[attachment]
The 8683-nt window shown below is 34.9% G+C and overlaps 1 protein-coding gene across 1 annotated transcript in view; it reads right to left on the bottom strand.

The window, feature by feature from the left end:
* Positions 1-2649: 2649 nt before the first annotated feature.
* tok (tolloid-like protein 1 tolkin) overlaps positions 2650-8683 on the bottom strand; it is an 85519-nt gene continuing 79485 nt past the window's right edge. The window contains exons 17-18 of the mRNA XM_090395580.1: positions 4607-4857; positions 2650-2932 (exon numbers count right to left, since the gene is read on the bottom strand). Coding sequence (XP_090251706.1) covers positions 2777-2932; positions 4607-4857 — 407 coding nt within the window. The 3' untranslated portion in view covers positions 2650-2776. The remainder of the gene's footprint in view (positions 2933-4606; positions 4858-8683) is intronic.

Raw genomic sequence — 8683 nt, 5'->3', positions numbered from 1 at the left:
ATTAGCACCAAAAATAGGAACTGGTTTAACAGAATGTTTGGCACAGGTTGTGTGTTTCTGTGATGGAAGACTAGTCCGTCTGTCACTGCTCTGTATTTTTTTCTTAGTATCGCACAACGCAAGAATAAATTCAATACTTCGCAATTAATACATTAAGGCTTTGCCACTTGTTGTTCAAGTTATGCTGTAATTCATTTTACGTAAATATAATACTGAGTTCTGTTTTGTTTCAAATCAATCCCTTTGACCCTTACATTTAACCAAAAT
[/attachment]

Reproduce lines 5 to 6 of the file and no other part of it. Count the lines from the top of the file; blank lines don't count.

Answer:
Raw genomic sequence — 8683 nt, 5'->3', positions numbered from 1 at the left:
ATTAGCACCAAAAATAGGAACTGGTTTAACAGAATGTTTGGCACAGGTTGTGTGTTTCTGTGATGGAAGACTAGTCCGTCTGTCACTGCTCTGTATTTTTTTCTTAGTATCGCACAACGCAAGAATAAATTCAATACTTCGCAATTAATACATTAAGGCTTTGCCACTTGTTGTTCAAGTTATGCTGTAATTCATTTTACGTAAATATAATACTGAGTTCTGTTTTGTTTCAAATCAATCCCTTTGACCCTTACATTTAACCAAAAT